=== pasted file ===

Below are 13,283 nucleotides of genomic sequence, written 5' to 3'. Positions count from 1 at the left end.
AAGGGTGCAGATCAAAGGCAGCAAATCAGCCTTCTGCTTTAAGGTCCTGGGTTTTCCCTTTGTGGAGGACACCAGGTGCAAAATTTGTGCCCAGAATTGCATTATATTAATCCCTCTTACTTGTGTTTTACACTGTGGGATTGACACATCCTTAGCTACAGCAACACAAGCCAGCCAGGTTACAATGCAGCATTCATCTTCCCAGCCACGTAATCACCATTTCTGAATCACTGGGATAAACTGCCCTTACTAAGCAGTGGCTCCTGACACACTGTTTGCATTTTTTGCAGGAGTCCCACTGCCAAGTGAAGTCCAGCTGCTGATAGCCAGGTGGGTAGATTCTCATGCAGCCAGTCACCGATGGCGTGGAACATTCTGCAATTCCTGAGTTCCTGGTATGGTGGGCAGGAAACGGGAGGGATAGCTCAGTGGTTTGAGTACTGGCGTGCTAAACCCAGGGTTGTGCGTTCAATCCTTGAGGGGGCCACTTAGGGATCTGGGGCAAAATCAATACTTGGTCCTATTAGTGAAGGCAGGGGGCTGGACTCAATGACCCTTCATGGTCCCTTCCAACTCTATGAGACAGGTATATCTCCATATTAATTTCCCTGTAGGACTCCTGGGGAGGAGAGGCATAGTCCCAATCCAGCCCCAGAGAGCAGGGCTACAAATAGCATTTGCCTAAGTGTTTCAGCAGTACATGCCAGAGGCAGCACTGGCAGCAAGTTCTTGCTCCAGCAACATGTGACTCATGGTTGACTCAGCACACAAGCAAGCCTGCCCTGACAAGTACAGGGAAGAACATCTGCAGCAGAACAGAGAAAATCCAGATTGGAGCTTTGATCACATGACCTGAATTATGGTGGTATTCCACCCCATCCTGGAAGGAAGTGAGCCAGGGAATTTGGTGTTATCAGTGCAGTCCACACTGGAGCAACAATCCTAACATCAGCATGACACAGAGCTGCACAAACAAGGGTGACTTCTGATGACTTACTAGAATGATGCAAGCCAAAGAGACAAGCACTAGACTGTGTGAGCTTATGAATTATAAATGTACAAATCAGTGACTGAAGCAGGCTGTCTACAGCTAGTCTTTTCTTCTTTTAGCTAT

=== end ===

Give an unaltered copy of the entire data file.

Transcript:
Below are 13,283 nucleotides of genomic sequence, written 5' to 3'. Positions count from 1 at the left end.
AAGGGTGCAGATCAAAGGCAGCAAATCAGCCTTCTGCTTTAAGGTCCTGGGTTTTCCCTTTGTGGAGGACACCAGGTGCAAAATTTGTGCCCAGAATTGCATTATATTAATCCCTCTTACTTGTGTTTTACACTGTGGGATTGACACATCCTTAGCTACAGCAACACAAGCCAGCCAGGTTACAATGCAGCATTCATCTTCCCAGCCACGTAATCACCATTTCTGAATCACTGGGATAAACTGCCCTTACTAAGCAGTGGCTCCTGACACACTGTTTGCATTTTTTGCAGGAGTCCCACTGCCAAGTGAAGTCCAGCTGCTGATAGCCAGGTGGGTAGATTCTCATGCAGCCAGTCACCGATGGCGTGGAACATTCTGCAATTCCTGAGTTCCTGGTATGGTGGGCAGGAAACGGGAGGGATAGCTCAGTGGTTTGAGTACTGGCGTGCTAAACCCAGGGTTGTGCGTTCAATCCTTGAGGGGGCCACTTAGGGATCTGGGGCAAAATCAATACTTGGTCCTATTAGTGAAGGCAGGGGGCTGGACTCAATGACCCTTCATGGTCCCTTCCAACTCTATGAGACAGGTATATCTCCATATTAATTTCCCTGTAGGACTCCTGGGGAGGAGAGGCATAGTCCCAATCCAGCCCCAGAGAGCAGGGCTACAAATAGCATTTGCCTAAGTGTTTCAGCAGTACATGCCAGAGGCAGCACTGGCAGCAAGTTCTTGCTCCAGCAACATGTGACTCATGGTTGACTCAGCACACAAGCAAGCCTGCCCTGACAAGTACAGGGAAGAACATCTGCAGCAGAACAGAGAAAATCCAGATTGGAGCTTTGATCACATGACCTGAATTATGGTGGTATTCCACCCCATCCTGGAAGGAAGTGAGCCAGGGAATTTGGTGTTATCAGTGCAGTCCACACTGGAGCAACAATCCTAACATCAGCATGACACAGAGCTGCACAAACAAGGGTGACTTCTGATGACTTACTAGAATGATGCAAGCCAAAGAGACAAGCACTAGACTGTGTGAGCTTATGAATTATAAATGTACAAATCAGTGACTGAAGCAGGCTGTCTACAGCTAGTCTTTTCTTCTTTTAGCTAT